19. Fujii, Takaaki, et al. “Arteriovenous Malformation Detected by Small Bowel Endoscopy.” Case Reports in Gastroenterology, S. Karger AG, 17 Oct. 2014, www.ncbi.nlm.nih.gov/pmc/articles/PMC4241646/.
  20. Qian, H., Shao, Y., Li, Z., Huang, P., Zou, D., Liu, N., Chen, Y., & Wan, L. (2016). Diagnosis of a Cerebral Arteriovenous Malformation Using Isolated Brain Computed Tomography Angiography: Case Report. The American journal of forensic medicine and pathology, 37(3), 201–204. https://doi.org/10.1097/PAF.0000000000000247
  21. Vein of Galen Malformation. UCLA Interventional Neuroradiology, https://www.uclahealth.org/radiology/interventional-neuroradiology/vein-of-galen-malformation
  22. Arteriovenous malformation | Mayo Clinic, https://www.mayoclinic.org/diseases-conditions/arteriovenous-malformation/symptoms-causes/syc-20350544
  23. L. Radolović Prenc et al (2012) Concurrence of multiple sclerosis and vascular malformation of the brainstem: case report. Neurol. Croat, https://www.neurologiacroatica.com/en/pdf/03_04_neuro_2012_3.pdf
  24. Arteriovenous Malformations and Other Vascular Lesions of the Central Nervous System Fact Sheet.  National Institute of Neurological Disorders and Stroke, https://www.ninds.nih.gov/Disorders/Patient-Caregiver-Education/Fact-Sheets/Arteriovenous-Malformation-Fact-Sheet
  25. Bürki M, Kappeler L, Bühler R, Springe D, Ebnöther L, Delgado M. (2018). Massive Arteriovenous Malformation with Stroke-Like Presentation. Case Rep Neurology, https://www.karger.com/Article/FullText/494466#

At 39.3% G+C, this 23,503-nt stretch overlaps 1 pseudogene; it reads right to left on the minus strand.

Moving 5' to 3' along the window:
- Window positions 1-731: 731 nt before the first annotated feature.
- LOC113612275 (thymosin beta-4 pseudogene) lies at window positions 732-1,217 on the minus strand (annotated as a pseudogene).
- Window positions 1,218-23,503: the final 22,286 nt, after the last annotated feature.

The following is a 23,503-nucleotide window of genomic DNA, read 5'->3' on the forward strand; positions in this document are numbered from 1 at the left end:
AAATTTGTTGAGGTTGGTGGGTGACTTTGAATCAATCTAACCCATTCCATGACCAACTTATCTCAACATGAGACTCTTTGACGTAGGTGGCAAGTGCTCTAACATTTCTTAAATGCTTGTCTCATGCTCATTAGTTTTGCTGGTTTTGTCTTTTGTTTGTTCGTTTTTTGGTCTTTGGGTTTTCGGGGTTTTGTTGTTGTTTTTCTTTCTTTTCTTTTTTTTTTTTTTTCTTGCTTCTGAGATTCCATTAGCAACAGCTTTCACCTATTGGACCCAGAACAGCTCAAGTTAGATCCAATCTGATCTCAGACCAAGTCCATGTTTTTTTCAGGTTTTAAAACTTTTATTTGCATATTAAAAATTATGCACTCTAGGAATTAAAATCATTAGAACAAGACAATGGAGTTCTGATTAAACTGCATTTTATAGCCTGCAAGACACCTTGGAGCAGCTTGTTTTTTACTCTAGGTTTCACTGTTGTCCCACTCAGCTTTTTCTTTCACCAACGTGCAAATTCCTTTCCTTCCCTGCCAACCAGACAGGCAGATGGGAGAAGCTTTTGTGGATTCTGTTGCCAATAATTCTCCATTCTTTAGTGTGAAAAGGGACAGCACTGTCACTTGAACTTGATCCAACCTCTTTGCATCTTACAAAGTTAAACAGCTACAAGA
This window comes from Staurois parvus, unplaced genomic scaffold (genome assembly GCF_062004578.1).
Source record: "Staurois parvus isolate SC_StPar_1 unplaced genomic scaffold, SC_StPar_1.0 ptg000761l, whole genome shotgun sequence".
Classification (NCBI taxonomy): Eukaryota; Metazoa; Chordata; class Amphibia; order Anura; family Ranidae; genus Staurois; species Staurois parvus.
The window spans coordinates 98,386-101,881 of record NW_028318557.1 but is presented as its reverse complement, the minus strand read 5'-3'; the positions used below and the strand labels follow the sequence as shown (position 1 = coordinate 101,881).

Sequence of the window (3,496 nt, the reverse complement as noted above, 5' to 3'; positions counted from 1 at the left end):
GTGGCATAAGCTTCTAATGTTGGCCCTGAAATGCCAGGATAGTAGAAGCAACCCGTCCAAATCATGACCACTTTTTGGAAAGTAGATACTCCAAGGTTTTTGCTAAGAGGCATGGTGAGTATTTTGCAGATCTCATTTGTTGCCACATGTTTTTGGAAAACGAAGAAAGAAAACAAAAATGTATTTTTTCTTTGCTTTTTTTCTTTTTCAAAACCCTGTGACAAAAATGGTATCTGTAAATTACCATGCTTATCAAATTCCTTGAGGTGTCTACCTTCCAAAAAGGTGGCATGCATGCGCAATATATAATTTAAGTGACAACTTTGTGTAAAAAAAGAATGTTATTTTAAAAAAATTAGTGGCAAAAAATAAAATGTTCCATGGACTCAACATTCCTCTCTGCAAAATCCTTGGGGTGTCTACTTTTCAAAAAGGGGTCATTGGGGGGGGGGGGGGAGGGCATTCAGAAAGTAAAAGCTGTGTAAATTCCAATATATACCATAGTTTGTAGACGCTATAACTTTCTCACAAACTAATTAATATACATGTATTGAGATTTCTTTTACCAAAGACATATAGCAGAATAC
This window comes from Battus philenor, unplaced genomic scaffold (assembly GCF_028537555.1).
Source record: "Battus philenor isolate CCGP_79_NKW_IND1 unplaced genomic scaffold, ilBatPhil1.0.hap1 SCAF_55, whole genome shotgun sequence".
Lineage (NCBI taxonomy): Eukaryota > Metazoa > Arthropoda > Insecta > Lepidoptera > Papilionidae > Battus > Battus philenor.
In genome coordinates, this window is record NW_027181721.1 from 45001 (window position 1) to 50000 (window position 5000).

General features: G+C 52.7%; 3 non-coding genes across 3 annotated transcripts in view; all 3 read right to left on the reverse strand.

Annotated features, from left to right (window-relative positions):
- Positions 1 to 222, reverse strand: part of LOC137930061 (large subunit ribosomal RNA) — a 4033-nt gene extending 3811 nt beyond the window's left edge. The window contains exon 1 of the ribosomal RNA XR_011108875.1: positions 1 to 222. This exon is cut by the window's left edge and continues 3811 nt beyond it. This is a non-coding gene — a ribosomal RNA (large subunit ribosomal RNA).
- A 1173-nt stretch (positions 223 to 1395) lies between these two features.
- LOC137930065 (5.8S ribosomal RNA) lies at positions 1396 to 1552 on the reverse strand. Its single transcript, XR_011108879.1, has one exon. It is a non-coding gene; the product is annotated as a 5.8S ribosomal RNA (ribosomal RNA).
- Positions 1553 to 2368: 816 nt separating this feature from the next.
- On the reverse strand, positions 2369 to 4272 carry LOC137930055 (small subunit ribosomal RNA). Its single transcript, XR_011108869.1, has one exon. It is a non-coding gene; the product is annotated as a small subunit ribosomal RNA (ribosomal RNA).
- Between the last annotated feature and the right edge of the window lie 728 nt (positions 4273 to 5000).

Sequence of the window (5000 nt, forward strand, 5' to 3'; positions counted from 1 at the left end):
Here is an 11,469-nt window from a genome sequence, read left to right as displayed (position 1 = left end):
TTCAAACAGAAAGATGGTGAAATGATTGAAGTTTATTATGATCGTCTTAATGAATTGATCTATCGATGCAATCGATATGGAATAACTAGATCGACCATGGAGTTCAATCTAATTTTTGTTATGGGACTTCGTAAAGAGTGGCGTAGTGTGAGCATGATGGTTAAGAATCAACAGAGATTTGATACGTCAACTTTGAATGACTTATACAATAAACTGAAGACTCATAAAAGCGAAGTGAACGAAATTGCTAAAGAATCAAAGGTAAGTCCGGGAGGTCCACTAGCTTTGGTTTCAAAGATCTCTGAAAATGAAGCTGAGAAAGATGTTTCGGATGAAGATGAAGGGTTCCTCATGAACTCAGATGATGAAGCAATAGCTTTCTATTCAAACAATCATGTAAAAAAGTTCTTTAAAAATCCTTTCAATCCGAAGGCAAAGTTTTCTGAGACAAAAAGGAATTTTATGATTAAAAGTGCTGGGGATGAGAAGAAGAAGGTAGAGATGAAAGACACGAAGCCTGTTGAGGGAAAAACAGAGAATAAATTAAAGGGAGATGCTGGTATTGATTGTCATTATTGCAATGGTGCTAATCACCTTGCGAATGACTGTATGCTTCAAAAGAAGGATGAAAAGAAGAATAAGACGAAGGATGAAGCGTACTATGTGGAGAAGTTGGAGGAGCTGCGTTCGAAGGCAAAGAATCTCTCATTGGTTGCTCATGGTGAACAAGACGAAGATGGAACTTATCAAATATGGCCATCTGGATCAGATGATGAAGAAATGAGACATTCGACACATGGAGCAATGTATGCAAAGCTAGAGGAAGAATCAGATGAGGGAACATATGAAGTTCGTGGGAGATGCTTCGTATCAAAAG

26. Bokhari MR, Bokhari SRA. (2020). Arteriovenous Malformation Of The Brain, https://www.ncbi.nlm.nih.gov/books/NBK430744/
  27. English, L. A., & Mulvey, D. C. (2004). Ruptured arteriovenous malformation and subarachnoid hemorrhage during emergent cesarean delivery: a case report. AANA Journal, https://www.aana.com/docs/default-source/aana-journal-web-documents-1/423-426.pdf?sfvrsn=a3f055b1_6
  28. “Arteriovenous Malformations.” Arteriovenous Malformations | Johns Hopkins Medicine, www.hopkinsmedicine.org/health/conditions-and-diseases/arteriovenous-malformations
  29. English, L. A. op. cit. 
  30. Mayo Clinic. op. cit
  31. “Arteriovenous Malformation Repair: What to Expect at Home.” MyHealth.Alberta.ca, https://myhealth.alberta.ca/Health/aftercareinformation/pages/conditions.aspx?hwid=zc2754#:~:text=Medicine%20and%20ice%20packs%20can,6%20months%20to%20fully%20recover.
  32. John Hopkins Medicine. op. cit. 
  33. Meling, T.R. (2017). To treat or not to treat brain AVMs—that’s still the question. Acta Neurochir. https://doi.org/10.1007/s00701-017-3219-8
  34. “Brain Blood Vessel Disorder Best Left Alone.” The University of Edinburgh, 24 June 2015, www.ed.ac.uk/medicine-vet-medicine/news-events/news-archive/news-2014/avm-290414
  35. R Al-Shahi. op. cit.
  36. Stanley, Christopher P et al. “Is the cardiovascular system a therapeutic target for cannabidiol?.” British journal of clinical pharmacology vol. 75,2 (2013): 313-22. doi:10.1111/j.1365-2125.2012.04351.x